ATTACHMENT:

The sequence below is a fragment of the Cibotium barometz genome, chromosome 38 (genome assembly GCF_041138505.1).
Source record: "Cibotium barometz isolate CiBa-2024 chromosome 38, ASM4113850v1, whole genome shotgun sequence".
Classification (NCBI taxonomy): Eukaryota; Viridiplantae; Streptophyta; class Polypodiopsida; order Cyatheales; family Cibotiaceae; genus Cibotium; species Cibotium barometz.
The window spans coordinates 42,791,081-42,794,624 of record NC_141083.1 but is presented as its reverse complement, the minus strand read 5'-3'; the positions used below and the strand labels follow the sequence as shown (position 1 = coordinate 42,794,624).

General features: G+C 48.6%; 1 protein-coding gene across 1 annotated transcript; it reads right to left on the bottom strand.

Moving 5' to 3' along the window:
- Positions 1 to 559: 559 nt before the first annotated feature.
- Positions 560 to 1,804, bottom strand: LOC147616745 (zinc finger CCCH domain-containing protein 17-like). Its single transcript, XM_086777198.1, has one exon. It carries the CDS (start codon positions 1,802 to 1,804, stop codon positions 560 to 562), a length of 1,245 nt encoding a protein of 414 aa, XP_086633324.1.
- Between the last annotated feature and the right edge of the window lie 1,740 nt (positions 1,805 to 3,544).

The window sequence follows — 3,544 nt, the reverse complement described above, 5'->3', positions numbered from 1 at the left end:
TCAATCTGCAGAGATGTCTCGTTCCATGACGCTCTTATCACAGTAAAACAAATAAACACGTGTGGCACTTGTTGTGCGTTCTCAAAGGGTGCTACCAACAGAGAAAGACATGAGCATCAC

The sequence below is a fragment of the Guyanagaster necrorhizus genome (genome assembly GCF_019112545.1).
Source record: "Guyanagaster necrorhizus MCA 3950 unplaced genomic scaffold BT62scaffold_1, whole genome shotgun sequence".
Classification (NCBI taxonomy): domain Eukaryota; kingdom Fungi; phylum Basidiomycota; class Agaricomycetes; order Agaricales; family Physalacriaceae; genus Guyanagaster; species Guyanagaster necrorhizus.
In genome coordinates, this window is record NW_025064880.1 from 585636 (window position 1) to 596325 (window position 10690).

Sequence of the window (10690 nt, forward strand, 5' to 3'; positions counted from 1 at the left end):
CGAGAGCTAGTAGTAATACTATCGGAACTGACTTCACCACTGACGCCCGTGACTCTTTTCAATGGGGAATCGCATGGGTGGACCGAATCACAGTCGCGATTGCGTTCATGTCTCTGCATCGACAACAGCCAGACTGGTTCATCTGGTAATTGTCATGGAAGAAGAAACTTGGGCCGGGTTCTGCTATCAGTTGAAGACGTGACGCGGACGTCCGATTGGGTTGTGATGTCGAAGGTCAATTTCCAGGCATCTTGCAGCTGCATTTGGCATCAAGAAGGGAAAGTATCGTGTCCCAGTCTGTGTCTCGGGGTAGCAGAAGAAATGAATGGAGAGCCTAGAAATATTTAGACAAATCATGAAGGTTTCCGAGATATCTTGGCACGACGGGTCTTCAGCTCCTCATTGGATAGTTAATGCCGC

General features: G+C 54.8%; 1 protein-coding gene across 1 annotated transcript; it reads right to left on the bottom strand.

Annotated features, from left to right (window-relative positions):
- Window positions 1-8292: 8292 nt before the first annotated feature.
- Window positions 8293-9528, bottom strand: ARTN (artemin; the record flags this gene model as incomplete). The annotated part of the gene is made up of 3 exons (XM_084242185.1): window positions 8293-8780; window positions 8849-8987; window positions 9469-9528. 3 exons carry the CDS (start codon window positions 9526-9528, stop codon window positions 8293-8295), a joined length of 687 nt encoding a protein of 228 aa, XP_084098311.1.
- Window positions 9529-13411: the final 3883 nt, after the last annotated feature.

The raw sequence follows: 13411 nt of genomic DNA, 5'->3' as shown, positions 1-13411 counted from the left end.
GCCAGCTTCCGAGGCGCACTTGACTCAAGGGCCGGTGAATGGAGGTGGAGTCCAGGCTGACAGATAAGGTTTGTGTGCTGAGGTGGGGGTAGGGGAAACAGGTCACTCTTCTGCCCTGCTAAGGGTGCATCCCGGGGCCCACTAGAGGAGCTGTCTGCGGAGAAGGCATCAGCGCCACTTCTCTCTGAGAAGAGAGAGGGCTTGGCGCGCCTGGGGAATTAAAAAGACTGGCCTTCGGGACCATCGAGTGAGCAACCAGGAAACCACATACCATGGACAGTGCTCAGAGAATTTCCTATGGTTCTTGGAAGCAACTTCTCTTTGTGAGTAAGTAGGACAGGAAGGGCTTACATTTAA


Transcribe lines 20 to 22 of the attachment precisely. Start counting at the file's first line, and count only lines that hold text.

- Window positions 1-8292: 8292 nt before the first annotated feature.
- Window positions 8293-9528, bottom strand: ARTN (artemin; the record flags this gene model as incomplete). The annotated part of the gene is made up of 3 exons (XM_084242185.1): window positions 8293-8780; window positions 8849-8987; window positions 9469-9528. 3 exons carry the CDS (start codon window positions 9526-9528, stop codon window positions 8293-8295), a joined length of 687 nt encoding a protein of 228 aa, XP_084098311.1.
- Window positions 9529-13411: the final 3883 nt, after the last annotated feature.